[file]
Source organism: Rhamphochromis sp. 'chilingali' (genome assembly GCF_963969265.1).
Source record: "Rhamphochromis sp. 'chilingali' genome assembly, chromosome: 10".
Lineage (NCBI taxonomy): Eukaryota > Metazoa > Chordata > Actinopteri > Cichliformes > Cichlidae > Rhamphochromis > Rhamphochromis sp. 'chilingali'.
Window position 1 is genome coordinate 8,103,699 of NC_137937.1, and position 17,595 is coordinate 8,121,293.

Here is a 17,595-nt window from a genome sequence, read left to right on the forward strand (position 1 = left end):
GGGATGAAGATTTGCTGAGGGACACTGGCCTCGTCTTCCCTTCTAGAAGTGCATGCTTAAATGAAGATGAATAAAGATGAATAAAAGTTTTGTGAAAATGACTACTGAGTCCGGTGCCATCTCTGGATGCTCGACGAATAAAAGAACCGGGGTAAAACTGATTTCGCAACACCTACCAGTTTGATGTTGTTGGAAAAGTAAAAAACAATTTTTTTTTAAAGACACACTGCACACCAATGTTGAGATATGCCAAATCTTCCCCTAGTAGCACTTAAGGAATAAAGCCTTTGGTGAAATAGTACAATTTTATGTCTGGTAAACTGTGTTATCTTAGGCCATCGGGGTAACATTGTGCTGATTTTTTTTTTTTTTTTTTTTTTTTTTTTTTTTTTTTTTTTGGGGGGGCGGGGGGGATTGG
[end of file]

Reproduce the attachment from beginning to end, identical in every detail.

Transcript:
Source organism: Rhamphochromis sp. 'chilingali' (genome assembly GCF_963969265.1).
Source record: "Rhamphochromis sp. 'chilingali' genome assembly, chromosome: 10".
Lineage (NCBI taxonomy): Eukaryota > Metazoa > Chordata > Actinopteri > Cichliformes > Cichlidae > Rhamphochromis > Rhamphochromis sp. 'chilingali'.
Window position 1 is genome coordinate 8,103,699 of NC_137937.1, and position 17,595 is coordinate 8,121,293.

Here is a 17,595-nt window from a genome sequence, read left to right on the forward strand (position 1 = left end):
GGGATGAAGATTTGCTGAGGGACACTGGCCTCGTCTTCCCTTCTAGAAGTGCATGCTTAAATGAAGATGAATAAAGATGAATAAAAGTTTTGTGAAAATGACTACTGAGTCCGGTGCCATCTCTGGATGCTCGACGAATAAAAGAACCGGGGTAAAACTGATTTCGCAACACCTACCAGTTTGATGTTGTTGGAAAAGTAAAAAACAATTTTTTTTTAAAGACACACTGCACACCAATGTTGAGATATGCCAAATCTTCCCCTAGTAGCACTTAAGGAATAAAGCCTTTGGTGAAATAGTACAATTTTATGTCTGGTAAACTGTGTTATCTTAGGCCATCGGGGTAACATTGTGCTGATTTTTTTTTTTTTTTTTTTTTTTTTTTTTTTTTTTTTTTTGGGGGGGCGGGGGGGATTGG